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Geng, P. Grifola Frondosa. Encyclopedia. Available online: (accessed on 09 December 2023).
Geng P. Grifola Frondosa. Encyclopedia. Available at: Accessed December 09, 2023.
Geng, Ping. "Grifola Frondosa" Encyclopedia, (accessed December 09, 2023).
Geng, P.(2021, January 25). Grifola Frondosa. In Encyclopedia.
Geng, Ping. "Grifola Frondosa." Encyclopedia. Web. 25 January, 2021.
Grifola Frondosa

Grifola frondosa (G. frondosa) is a Basidiomycetes fungus that belongs to the family of Grifolaceae and the order of Polyporales.

Grifola frondosa maitake mushroom polysaccharide

1. Introduction

In Japan Grifola frondosa (G. frondosa) edible fruiting body is known as maitake. In Japanese, mai means dance and take means mushroom. G. frondosa is known as “hui-shu-hua” (grey tree flower) in Chinese, possibly due to its appearance. G. frondosa grows around the stumps of broadleaf trees or trunks and is edible when young. The environment of the northeastern part of Japan is suitable for the growth of G. frondosa. The temperate forests in eastern North America, Europe and Asia are also ideal for its growth. Meanwhile, it is a common mushroom in the Unites States and Canada, known as sheep’s head, king of mushrooms, hen-of-the-woods, and cloud mushroom [1].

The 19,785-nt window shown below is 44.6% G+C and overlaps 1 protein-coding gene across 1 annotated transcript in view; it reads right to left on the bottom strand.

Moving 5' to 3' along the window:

Japan was one of the countries that first started the artificial cultivation of G. frondosa in the mid-1980s. There are in general three methods for the artificial cultivation of the G. frondosa fruiting body, they are bottle culture, bag culture and outdoor bed culture. Bag culture is the most popular cultivation method in Japan [2] because of its advantages such as the low cost of plastic bags, small space requirements and easily-controlled indoor environment. Bag culture can achieve higher yields of mature G. frondosa mushrooms than bottle culture and requires a shorter cultivation time than outdoor bed cultures. As shown in Figure 1 [2], the major steps of bag cultivation include substrate preparation, substrate sterilization, mycelium inoculation and incubation. In addition to the fruiting body, there is also an increasing demand for G. frondosa’s mycelium and its bioactive metabolites. Solid-state fermentation (SSF) [3] and submerged fermentation [4] are two common methods of mycelium cultivation. A common substrate for SSF is sawdust supplemented with rice bran or wheat bran [5]. Submerged or liquid fermentation is usually more efficient, providing a higher mycelial productivity in a shorter time, requiring smaller plant space and allowing for more effective product quality control [6]. A typical submerged fermentation process is presented in Figure 2.

Figure 1. A typical bag culture procedure for the G. frondosa fruiting body.

Figure 2. Submerged culture fermentation of the G. frondosa mycelium adapted from [4].